…You mention the ‘velar fricative’ in Afrikaans. I must say that in over 25 years here in contact with Afrikaans I've rarely heard one except in a few hyper-posh varieties, or occasionally (but rarely) before front vowels in an uncommon version of the German ‘ich/ach rule’. The normal reflex of the early Germanic voiced back fricative, spelled <g>, is virtually always uvular, either a fricative or especially in initial position before a stressed vowel a voiceless uvular trill. This falls in with the voiceless back fricative < IE *k, so uvulars in goed, nag. Very similar if not identical to what is often called /x/ in Dutch but is also uvular in most varieties.
Afrikaans generally does not palatalise this before front vowels, but keeps it uvular, as in my experience do standard Dutch and Yiddish. All are languages that have a uvular not velar fricative (in Yiddish of course only from Germanic and Slavic voiceless back fricatives). It appears that uvulars may not be sensitive to palatal influence because of tongue shape. I've also noticed that many varieties of German, more than not in my experience, have a not very noisy uvular but definitely not velar fricative for <ch>, which does palatalise. As I recall, but am open to correction, there are varieties of Swiss German with a uvular trill for <ch>, and they don't palatalise.
In SA English speakers saying Sexwale (as well as Afrikaans loans with the same segment) have a uvular. The same is true of English speakers, in America, the UK and SA with Yiddish loans having this segment.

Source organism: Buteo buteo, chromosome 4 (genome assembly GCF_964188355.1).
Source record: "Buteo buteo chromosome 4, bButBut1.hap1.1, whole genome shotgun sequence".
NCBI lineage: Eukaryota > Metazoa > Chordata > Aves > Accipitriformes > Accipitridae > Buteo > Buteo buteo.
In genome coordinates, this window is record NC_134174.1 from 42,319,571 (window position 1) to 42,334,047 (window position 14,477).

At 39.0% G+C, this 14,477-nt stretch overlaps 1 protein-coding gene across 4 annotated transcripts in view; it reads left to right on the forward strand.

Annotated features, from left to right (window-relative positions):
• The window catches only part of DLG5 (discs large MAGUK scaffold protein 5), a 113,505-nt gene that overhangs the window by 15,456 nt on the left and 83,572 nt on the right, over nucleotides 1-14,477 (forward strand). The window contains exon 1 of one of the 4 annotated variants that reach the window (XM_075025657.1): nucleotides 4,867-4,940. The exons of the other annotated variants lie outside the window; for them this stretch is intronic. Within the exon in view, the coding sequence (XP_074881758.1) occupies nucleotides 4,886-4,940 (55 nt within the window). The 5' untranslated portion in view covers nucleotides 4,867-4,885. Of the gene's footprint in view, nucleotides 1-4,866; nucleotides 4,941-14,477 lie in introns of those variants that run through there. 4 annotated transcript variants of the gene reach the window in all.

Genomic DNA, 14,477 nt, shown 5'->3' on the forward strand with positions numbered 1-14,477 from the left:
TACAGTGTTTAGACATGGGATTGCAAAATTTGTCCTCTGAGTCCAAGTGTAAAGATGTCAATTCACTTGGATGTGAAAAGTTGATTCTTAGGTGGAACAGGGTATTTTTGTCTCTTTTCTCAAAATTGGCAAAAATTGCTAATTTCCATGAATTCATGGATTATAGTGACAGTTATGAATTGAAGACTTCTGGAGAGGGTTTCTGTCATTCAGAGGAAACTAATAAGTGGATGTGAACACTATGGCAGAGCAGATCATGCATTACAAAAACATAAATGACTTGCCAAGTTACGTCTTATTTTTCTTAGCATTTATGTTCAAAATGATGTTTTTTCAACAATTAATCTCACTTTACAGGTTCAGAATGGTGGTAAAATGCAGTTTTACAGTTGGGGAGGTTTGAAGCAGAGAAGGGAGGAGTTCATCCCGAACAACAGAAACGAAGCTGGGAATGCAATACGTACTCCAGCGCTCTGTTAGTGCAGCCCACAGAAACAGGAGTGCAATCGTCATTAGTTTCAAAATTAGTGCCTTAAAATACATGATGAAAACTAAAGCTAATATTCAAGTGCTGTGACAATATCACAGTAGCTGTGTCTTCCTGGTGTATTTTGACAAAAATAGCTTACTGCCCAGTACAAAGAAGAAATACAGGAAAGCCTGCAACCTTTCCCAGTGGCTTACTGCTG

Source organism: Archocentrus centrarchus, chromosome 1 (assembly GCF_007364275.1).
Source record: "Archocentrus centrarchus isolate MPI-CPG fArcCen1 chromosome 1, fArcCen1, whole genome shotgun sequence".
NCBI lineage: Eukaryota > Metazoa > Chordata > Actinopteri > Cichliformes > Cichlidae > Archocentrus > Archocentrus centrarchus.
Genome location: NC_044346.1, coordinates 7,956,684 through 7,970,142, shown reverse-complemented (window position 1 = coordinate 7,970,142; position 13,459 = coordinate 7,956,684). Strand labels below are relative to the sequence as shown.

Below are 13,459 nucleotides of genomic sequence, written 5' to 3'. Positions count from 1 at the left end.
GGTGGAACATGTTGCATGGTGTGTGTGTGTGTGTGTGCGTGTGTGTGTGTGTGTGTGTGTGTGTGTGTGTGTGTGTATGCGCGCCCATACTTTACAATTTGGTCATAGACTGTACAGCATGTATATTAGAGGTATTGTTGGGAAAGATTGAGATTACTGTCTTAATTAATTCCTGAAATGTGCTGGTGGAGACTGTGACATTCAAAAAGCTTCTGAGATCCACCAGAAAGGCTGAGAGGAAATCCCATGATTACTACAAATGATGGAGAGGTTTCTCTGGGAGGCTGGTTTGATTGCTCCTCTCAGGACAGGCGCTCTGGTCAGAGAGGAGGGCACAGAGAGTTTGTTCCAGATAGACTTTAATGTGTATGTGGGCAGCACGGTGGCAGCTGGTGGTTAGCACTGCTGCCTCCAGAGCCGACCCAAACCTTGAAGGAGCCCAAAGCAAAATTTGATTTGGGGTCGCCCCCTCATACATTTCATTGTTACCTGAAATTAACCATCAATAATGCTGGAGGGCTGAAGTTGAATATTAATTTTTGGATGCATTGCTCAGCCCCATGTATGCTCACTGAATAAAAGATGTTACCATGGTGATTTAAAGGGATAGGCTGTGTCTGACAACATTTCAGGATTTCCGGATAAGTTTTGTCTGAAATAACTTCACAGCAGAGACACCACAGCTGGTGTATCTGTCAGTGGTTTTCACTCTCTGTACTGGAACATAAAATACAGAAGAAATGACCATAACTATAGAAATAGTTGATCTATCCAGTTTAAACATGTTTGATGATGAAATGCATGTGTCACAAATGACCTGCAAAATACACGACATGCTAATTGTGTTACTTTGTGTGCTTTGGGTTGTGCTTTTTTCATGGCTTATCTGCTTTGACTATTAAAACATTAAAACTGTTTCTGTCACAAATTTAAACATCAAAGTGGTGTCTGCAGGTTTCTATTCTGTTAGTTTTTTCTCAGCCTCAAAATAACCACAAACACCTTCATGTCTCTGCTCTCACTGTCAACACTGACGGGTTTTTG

Thanks, Roger, for these observations.
I’d like to add two points: one about transcriptional practice, one about the facts.
The 1949 IPA Principles booklet, from which I quoted a few lines in last Wednesday’s blog about a (30 Nov), also has this (p. 12-13):
As with vowels, it is desirable to substitute more familiar consonant letters for less familiar ones, when such substitution can be made without causing ambiguity. … In accordance with [this] principle … the sound χ can generally be represented by the letter x. This cannot, however, be done in such languages as Eskimo or Kabardian, where the velar and uvular sounds occur as separate phonemes.The 1949 booklet contains transcribed specimens of both Dutch and Afrikaans, both using the symbol x without further qualification.
Fifty years later, in the 1999 IPA Handbook, Carlos Gussenhoven says this about Dutch:
Roughly south of a line Rotterdam-Nijmegen, which is marked by the rivers Rhine, Meuse and Waal, /x, ɣ/ are velar, while to the north the corresponding voiceless fricative is post-velar or uvular.
And let’s not forget that velar—uvular is a continuum rather than an either/or disjunction.